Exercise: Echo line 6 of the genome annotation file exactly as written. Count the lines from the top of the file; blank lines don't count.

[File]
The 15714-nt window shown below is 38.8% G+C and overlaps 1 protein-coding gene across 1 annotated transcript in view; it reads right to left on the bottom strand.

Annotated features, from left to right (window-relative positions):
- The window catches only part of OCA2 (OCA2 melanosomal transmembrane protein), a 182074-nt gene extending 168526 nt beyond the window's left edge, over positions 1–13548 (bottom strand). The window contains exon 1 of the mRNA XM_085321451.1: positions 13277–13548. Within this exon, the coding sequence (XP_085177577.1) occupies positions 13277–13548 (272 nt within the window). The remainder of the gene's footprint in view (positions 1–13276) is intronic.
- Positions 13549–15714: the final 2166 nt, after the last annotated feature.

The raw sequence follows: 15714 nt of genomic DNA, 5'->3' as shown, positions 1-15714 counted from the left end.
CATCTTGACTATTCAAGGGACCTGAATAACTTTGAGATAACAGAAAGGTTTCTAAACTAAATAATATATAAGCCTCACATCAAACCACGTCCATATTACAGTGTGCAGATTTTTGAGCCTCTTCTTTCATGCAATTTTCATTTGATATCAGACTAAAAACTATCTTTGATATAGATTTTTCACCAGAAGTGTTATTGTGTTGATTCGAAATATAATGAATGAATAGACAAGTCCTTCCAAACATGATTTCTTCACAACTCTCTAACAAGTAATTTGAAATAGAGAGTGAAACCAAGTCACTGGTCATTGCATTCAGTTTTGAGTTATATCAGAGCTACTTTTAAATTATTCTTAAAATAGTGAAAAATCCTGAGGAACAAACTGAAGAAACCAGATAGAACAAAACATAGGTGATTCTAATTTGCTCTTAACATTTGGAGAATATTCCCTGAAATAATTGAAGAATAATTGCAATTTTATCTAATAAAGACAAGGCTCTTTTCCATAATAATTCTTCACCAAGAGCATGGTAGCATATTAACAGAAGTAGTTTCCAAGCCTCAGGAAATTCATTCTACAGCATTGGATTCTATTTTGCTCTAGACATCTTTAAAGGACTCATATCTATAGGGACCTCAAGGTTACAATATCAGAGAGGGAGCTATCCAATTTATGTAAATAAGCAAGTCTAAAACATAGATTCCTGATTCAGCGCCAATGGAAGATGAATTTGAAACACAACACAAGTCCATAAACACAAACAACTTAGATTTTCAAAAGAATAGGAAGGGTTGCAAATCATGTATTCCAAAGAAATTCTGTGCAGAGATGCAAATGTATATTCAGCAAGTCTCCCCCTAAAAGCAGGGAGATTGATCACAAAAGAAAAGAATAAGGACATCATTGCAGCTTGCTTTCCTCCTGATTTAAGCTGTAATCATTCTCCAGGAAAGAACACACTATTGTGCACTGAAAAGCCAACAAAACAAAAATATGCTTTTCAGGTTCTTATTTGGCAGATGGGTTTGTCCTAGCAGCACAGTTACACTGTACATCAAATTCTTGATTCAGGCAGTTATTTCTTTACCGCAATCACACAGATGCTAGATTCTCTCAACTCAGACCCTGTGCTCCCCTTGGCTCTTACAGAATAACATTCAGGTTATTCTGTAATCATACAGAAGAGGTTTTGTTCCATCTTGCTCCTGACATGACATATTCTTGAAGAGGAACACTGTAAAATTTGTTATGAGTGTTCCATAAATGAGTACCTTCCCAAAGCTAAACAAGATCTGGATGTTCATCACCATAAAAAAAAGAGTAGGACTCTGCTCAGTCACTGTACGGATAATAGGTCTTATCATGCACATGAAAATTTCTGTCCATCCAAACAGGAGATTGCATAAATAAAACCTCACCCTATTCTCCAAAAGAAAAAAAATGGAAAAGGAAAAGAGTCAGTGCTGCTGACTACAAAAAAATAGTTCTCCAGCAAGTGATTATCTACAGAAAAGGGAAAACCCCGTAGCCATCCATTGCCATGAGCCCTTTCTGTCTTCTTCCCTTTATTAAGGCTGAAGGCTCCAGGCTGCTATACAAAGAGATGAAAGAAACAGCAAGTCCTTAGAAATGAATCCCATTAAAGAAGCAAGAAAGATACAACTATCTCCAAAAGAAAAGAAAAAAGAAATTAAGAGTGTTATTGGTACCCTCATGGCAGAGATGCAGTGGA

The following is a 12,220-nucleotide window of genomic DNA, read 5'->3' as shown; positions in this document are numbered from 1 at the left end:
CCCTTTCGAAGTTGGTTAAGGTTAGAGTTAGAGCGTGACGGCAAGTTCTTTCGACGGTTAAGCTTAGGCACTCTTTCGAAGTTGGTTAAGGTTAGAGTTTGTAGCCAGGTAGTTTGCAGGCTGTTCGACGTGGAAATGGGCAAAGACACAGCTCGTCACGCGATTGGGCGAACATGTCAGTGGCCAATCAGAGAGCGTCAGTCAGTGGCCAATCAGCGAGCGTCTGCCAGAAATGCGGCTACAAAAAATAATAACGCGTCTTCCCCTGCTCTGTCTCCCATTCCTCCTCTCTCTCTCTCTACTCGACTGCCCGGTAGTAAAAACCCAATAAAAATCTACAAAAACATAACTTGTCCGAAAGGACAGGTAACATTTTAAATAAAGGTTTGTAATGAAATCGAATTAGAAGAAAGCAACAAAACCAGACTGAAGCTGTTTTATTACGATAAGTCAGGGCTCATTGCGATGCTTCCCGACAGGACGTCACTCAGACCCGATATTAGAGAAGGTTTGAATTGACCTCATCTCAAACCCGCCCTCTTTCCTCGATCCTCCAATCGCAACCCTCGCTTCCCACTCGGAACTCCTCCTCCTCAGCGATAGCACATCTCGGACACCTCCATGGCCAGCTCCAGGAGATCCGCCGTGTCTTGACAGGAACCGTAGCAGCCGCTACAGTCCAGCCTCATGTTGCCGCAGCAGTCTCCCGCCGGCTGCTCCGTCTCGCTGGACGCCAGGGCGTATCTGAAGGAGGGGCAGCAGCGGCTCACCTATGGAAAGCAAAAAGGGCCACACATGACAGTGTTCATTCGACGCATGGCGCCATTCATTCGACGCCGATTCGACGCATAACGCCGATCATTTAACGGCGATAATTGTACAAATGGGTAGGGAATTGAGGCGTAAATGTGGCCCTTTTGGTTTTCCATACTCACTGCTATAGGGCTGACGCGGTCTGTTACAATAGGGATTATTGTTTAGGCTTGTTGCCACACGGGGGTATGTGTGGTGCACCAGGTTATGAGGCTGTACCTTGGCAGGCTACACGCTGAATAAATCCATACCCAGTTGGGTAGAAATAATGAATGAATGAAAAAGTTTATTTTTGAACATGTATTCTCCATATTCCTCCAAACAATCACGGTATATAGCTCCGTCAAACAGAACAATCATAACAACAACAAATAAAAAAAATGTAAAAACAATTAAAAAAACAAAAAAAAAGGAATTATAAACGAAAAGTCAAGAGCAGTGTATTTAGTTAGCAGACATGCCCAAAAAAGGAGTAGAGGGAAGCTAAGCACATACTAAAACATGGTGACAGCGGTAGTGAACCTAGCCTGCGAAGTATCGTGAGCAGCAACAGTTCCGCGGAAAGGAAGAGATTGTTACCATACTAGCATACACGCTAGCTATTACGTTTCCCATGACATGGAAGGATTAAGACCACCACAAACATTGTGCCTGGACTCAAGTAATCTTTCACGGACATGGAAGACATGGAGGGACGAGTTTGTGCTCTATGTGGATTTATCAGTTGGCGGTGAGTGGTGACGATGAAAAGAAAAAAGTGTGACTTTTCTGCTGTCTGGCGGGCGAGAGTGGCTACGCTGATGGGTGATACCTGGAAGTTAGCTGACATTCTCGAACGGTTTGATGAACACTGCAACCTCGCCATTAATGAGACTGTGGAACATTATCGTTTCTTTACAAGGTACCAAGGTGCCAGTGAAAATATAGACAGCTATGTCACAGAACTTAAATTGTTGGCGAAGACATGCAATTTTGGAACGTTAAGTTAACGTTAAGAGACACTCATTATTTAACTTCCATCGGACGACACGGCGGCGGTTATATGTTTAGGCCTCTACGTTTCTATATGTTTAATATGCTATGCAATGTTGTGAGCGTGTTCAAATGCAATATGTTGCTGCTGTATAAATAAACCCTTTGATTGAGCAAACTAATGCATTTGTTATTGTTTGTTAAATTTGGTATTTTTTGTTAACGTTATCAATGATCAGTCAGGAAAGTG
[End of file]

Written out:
CATCTTGACTATTCAAGGGACCTGAATAACTTTGAGATAACAGAAAGGTTTCTAAACTAAATAATATATAAGCCTCACATCAAACCACGTCCATATTACAGTGTGCAGATTTTTGAGCCTCTTCTTTCATGCAATTTTCATTTGATATCAGACTAAAAACTATCTTTGATATAGATTTTTCACCAGAAGTGTTATTGTGTTGATTCGAAATATAATGAATGAATAGACAAGTCCTTCCAAACATGATTTCTTCACAACTCTCTAACAAGTAATTTGAAATAGAGAGTGAAACCAAGTCACTGGTCATTGCATTCAGTTTTGAGTTATATCAGAGCTACTTTTAAATTATTCTTAAAATAGTGAAAAATCCTGAGGAACAAACTGAAGAAACCAGATAGAACAAAACATAGGTGATTCTAATTTGCTCTTAACATTTGGAGAATATTCCCTGAAATAATTGAAGAATAATTGCAATTTTATCTAATAAAGACAAGGCTCTTTTCCATAATAATTCTTCACCAAGAGCATGGTAGCATATTAACAGAAGTAGTTTCCAAGCCTCAGGAAATTCATTCTACAGCATTGGATTCTATTTTGCTCTAGACATCTTTAAAGGACTCATATCTATAGGGACCTCAAGGTTACAATATCAGAGAGGGAGCTATCCAATTTATGTAAATAAGCAAGTCTAAAACATAGATTCCTGATTCAGCGCCAATGGAAGATGAATTTGAAACACAACACAAGTCCATAAACACAAACAACTTAGATTTTCAAAAGAATAGGAAGGGTTGCAAATCATGTATTCCAAAGAAATTCTGTGCAGAGATGCAAATGTATATTCAGCAAGTCTCCCCCTAAAAGCAGGGAGATTGATCACAAAAGAAAAGAATAAGGACATCATTGCAGCTTGCTTTCCTCCTGATTTAAGCTGTAATCATTCTCCAGGAAAGAACACACTATTGTGCACTGAAAAGCCAACAAAACAAAAATATGCTTTTCAGGTTCTTATTTGGCAGATGGGTTTGTCCTAGCAGCACAGTTACACTGTACATCAAATTCTTGATTCAGGCAGTTATTTCTTTACCGCAATCACACAGATGCTAGATTCTCTCAACTCAGACCCTGTGCTCCCCTTGGCTCTTACAGAATAACATTCAGGTTATTCTGTAATCATACAGAAGAGGTTTTGTTCCATCTTGCTCCTGACATGACATATTCTTGAAGAGGAACACTGTAAAATTTGTTATGAGTGTTCCATAAATGAGTACCTTCCCAAAGCTAAACAAGATCTGGATGTTCATCACCATAAAAAAAAGAGTAGGACTCTGCTCAGTCACTGTACGGATAATAGGTCTTATCATGCACATGAAAATTTCTGTCCATCCAAACAGGAGATTGCATAAATAAAACCTCACCCTATTCTCCAAAAGAAAAAAAATGGAAAAGGAAAAGAGTCAGTGCTGCTGACTACAAAAAAATAGTTCTCCAGCAAGTGATTATCTACAGAAAAGGGAAAACCCCGTAGCCATCCATTGCCATGAGCCCTTTCTGTCTTCTTCCCTTTATTAAGGCTGAAGGCTCCAGGCTGCTATACAAAGAGATGAAAGAAACAGCAAGTCCTTAGAAATGAATCCCATTAAAGAAGCAAGAAAGATACAACTATCTCCAAAAGAAAAGAAAAAAGAAATTAAGAGTGTTATTGGTACCCTCATGGCAGAGATGCAGTGGA